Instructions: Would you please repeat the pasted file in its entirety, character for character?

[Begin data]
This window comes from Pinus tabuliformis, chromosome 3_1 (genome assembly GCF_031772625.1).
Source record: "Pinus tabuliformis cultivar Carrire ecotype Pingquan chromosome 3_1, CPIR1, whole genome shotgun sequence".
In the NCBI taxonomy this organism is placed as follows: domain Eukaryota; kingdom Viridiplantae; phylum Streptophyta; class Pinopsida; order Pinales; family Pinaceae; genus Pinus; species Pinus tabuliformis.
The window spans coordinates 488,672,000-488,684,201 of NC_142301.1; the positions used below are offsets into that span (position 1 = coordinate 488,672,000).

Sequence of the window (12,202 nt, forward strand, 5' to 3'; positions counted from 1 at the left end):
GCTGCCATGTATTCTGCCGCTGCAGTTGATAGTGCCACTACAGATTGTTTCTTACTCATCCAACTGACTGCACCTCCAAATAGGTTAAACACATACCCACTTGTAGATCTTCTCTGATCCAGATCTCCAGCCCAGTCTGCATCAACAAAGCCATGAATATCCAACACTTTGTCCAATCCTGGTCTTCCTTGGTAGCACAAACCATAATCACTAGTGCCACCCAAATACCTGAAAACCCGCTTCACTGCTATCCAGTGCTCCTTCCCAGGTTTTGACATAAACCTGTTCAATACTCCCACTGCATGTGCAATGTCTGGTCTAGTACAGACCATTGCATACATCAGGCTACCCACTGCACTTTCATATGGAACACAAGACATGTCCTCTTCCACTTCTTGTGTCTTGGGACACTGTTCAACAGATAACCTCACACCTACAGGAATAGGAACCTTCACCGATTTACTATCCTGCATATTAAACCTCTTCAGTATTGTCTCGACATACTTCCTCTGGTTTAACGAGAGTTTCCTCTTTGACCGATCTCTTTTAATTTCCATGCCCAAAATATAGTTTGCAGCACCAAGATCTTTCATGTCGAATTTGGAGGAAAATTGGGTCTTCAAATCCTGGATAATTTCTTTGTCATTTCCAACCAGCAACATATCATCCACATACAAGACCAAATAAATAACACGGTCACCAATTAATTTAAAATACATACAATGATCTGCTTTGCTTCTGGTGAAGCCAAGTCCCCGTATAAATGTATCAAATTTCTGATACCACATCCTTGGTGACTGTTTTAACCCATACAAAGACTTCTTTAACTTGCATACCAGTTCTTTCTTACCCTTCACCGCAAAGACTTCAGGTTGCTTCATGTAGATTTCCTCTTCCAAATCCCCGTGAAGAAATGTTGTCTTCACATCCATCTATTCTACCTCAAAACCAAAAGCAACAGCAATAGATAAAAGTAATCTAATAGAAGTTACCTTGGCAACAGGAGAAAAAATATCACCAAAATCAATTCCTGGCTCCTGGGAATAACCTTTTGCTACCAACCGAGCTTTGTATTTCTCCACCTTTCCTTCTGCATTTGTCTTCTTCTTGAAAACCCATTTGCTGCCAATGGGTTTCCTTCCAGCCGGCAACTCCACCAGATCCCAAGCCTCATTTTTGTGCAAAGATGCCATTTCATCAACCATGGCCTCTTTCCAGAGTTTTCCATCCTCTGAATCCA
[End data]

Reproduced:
This window comes from Pinus tabuliformis, chromosome 3_1 (genome assembly GCF_031772625.1).
Source record: "Pinus tabuliformis cultivar Carrire ecotype Pingquan chromosome 3_1, CPIR1, whole genome shotgun sequence".
In the NCBI taxonomy this organism is placed as follows: domain Eukaryota; kingdom Viridiplantae; phylum Streptophyta; class Pinopsida; order Pinales; family Pinaceae; genus Pinus; species Pinus tabuliformis.
The window spans coordinates 488,672,000-488,684,201 of NC_142301.1; the positions used below are offsets into that span (position 1 = coordinate 488,672,000).

Sequence of the window (12,202 nt, forward strand, 5' to 3'; positions counted from 1 at the left end):
GCTGCCATGTATTCTGCCGCTGCAGTTGATAGTGCCACTACAGATTGTTTCTTACTCATCCAACTGACTGCACCTCCAAATAGGTTAAACACATACCCACTTGTAGATCTTCTCTGATCCAGATCTCCAGCCCAGTCTGCATCAACAAAGCCATGAATATCCAACACTTTGTCCAATCCTGGTCTTCCTTGGTAGCACAAACCATAATCACTAGTGCCACCCAAATACCTGAAAACCCGCTTCACTGCTATCCAGTGCTCCTTCCCAGGTTTTGACATAAACCTGTTCAATACTCCCACTGCATGTGCAATGTCTGGTCTAGTACAGACCATTGCATACATCAGGCTACCCACTGCACTTTCATATGGAACACAAGACATGTCCTCTTCCACTTCTTGTGTCTTGGGACACTGTTCAACAGATAACCTCACACCTACAGGAATAGGAACCTTCACCGATTTACTATCCTGCATATTAAACCTCTTCAGTATTGTCTCGACATACTTCCTCTGGTTTAACGAGAGTTTCCTCTTTGACCGATCTCTTTTAATTTCCATGCCCAAAATATAGTTTGCAGCACCAAGATCTTTCATGTCGAATTTGGAGGAAAATTGGGTCTTCAAATCCTGGATAATTTCTTTGTCATTTCCAACCAGCAACATATCATCCACATACAAGACCAAATAAATAACACGGTCACCAATTAATTTAAAATACATACAATGATCTGCTTTGCTTCTGGTGAAGCCAAGTCCCCGTATAAATGTATCAAATTTCTGATACCACATCCTTGGTGACTGTTTTAACCCATACAAAGACTTCTTTAACTTGCATACCAGTTCTTTCTTACCCTTCACCGCAAAGACTTCAGGTTGCTTCATGTAGATTTCCTCTTCCAAATCCCCGTGAAGAAATGTTGTCTTCACATCCATCTATTCTACCTCAAAACCAAAAGCAACAGCAATAGATAAAAGTAATCTAATAGAAGTTACCTTGGCAACAGGAGAAAAAATATCACCAAAATCAATTCCTGGCTCCTGGGAATAACCTTTTGCTACCAACCGAGCTTTGTATTTCTCCACCTTTCCTTCTGCATTTGTCTTCTTCTTGAAAACCCATTTGCTGCCAATGGGTTTCCTTCCAGCCGGCAACTCCACCAGATCCCAAGCCTCATTTTTGTGCAAAGATGCCATTTCATCAACCATGGCCTCTTTCCAGAGTTTTCCATCCTCTGAATCCA